Science:Math Exam Resources/Courses/MATH101/April 2011/Question 05 (a)
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Question 05 (a) 

BirdBath and Beyond Incorporated is famous for its Quetzal attracting birdfeeder solution made from water, honey and canesugar. To make their solution, both honey and a canesugar solution are poured into a 200 L mixing tank. The honey is poured in at a rate of 1 L per minute while the sugar solution is poured in at 9 L per minute. Note that 1 L of honey contains 1 kg of sugar, while the canesugar solution contains 100g of sugar per L. Unfortunately today there is a problem with the mixing tank. It was thoroughly cleaned and is initially filled with pure water, but main valve was broken and the water cannot be drained. When the mixing process is started, the honey and sugarsolutions are poured into the tank, and the excess fluid flows out of an emergency valve at 10 L per minute and onto the floor. You should assume that the solutions mix immediately and thoroughly in the tank. (a) Give a differential equation that is satisfied by the amount of sugar in the tank after time t. 
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Hint 

How much sugar (in kg) is going inside of the tank every minute? How much sugar (in kg) is going out of the tank every minute?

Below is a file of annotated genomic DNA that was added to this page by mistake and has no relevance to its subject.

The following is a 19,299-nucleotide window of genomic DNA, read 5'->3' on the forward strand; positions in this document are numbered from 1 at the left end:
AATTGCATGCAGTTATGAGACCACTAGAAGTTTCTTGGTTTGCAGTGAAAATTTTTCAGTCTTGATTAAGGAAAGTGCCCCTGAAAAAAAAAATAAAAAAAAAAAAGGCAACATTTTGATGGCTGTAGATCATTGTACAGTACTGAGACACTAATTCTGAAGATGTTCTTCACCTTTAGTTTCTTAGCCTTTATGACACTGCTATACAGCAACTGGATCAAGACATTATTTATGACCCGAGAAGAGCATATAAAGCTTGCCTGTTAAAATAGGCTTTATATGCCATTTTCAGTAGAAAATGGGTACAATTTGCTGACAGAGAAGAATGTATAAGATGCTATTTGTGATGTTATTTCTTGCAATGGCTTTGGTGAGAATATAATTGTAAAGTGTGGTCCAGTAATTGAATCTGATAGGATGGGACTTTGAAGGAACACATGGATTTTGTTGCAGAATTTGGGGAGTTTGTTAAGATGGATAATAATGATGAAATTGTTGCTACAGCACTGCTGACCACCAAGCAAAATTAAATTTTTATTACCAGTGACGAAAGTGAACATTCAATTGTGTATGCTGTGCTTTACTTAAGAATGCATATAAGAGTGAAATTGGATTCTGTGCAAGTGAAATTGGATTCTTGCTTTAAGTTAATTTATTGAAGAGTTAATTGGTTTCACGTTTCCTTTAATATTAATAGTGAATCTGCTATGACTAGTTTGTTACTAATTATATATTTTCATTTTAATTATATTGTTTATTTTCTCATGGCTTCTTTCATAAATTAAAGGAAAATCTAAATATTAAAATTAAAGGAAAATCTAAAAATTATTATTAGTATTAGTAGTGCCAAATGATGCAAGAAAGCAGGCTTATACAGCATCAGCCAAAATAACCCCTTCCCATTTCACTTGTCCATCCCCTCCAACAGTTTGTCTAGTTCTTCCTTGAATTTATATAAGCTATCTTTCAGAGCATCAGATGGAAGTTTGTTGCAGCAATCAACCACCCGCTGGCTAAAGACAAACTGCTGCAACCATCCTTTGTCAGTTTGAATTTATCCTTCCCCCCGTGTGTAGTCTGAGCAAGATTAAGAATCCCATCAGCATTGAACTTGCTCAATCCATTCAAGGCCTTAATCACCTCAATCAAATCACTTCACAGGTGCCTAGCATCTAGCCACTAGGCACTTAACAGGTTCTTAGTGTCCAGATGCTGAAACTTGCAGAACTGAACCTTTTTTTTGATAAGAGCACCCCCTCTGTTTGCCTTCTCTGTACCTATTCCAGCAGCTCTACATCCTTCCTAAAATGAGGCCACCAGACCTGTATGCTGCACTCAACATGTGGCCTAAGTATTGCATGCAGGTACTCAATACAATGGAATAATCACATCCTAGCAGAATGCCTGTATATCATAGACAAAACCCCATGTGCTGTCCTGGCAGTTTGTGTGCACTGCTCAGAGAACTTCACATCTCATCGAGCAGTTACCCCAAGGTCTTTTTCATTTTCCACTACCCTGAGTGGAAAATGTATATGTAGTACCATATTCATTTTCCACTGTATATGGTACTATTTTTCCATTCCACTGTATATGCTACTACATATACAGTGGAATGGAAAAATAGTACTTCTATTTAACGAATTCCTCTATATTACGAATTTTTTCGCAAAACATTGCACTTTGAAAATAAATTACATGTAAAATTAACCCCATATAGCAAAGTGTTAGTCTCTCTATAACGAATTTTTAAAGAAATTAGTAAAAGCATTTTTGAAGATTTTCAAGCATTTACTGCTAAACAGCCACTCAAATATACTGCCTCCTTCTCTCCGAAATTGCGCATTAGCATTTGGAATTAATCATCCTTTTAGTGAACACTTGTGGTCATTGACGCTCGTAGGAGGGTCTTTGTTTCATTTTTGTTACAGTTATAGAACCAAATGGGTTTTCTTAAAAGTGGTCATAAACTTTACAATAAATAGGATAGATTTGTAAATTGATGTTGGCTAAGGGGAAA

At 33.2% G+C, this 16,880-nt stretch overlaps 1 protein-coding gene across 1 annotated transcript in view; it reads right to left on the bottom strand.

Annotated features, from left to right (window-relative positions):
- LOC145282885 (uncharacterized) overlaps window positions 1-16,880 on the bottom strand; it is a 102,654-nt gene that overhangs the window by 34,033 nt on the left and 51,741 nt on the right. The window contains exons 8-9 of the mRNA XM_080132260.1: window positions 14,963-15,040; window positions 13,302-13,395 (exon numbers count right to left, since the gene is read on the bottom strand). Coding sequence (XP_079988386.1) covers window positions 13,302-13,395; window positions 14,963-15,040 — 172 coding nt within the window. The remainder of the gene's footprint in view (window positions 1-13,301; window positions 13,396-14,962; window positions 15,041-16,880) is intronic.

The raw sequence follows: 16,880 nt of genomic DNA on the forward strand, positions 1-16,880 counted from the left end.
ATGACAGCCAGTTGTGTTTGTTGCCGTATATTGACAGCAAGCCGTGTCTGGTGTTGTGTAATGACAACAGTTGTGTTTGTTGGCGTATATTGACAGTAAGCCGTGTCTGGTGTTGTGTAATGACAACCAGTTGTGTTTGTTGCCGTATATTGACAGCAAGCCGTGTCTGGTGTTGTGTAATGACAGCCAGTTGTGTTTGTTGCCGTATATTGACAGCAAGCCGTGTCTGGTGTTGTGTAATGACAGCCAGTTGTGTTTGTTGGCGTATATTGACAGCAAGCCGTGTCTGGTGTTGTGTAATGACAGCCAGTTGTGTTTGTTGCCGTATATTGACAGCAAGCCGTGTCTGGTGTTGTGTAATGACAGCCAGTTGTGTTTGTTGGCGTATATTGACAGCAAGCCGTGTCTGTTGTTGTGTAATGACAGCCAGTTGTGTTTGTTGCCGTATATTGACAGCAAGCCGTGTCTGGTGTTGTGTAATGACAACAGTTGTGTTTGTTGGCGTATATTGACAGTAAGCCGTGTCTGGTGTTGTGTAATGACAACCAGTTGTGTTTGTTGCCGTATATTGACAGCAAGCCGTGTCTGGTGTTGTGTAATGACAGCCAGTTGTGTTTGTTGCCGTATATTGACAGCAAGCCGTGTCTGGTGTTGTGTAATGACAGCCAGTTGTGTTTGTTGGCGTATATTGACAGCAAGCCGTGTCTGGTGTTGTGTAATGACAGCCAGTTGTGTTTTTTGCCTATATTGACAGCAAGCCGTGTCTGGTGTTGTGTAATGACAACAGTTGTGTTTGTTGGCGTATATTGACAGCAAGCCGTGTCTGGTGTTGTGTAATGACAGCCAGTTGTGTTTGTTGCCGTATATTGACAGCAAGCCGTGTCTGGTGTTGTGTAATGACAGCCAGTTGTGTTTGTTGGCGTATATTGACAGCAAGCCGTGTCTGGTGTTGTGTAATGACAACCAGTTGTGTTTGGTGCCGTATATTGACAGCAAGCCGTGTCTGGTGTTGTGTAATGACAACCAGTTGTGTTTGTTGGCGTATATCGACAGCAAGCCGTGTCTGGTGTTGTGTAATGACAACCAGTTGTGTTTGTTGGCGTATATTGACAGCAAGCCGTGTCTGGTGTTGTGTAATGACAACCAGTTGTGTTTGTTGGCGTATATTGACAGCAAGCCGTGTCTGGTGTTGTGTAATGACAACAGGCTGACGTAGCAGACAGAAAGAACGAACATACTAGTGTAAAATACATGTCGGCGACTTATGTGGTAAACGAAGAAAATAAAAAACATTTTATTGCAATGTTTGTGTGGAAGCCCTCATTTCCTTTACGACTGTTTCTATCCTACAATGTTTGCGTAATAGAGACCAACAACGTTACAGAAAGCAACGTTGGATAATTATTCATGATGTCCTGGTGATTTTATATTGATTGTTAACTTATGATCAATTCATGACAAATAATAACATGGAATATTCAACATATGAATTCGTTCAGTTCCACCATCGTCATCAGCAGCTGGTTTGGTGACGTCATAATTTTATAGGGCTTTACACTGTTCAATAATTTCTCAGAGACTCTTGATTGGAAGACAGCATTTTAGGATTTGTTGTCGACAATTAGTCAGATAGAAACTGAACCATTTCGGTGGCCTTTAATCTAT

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Solution 

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Please rate my easiness! It's quick and helps everyone guide their studies. We will denote by S(t) the amount of sugar in the tank at time t (where t is in minutes). The differential equation that we are building should look like
Every minute, there is 1 L of honey poured in the tank, that litre contains 1kg of sugar; and 9 L of sugar solution are also poured in, containing 900 g of sugar (since each litre of sugar solution contains 100 g of sugar). Hence all in all, 1.9 kg of sugar is poured in the tank every minute. Now, we still have to deal with the water that is spilling on the floor. The question asks us to assume that the sugar solution and honey are instantly mixed to the rest of the tank, so when dealing with the fluid going out of the tank, we can assume it has the same concentration of sugar as in the rest of the tank. What is that concentration? Well there are S(t) kilograms of sugar in the tank at that time and since the tank is full, there is 200 L of liquid in it, so the concentration of sugar in the tank at time t is S(t)/200 kg/L. Since we are told that the fluid is spilling at an instantaneous rate of 10 L per minute, this means that every minute, there are kilograms of sugar spilled out of the tank. Putting these two bit of information together, we obtain that the amount of sugar in the tank must satisfy the differential equation 
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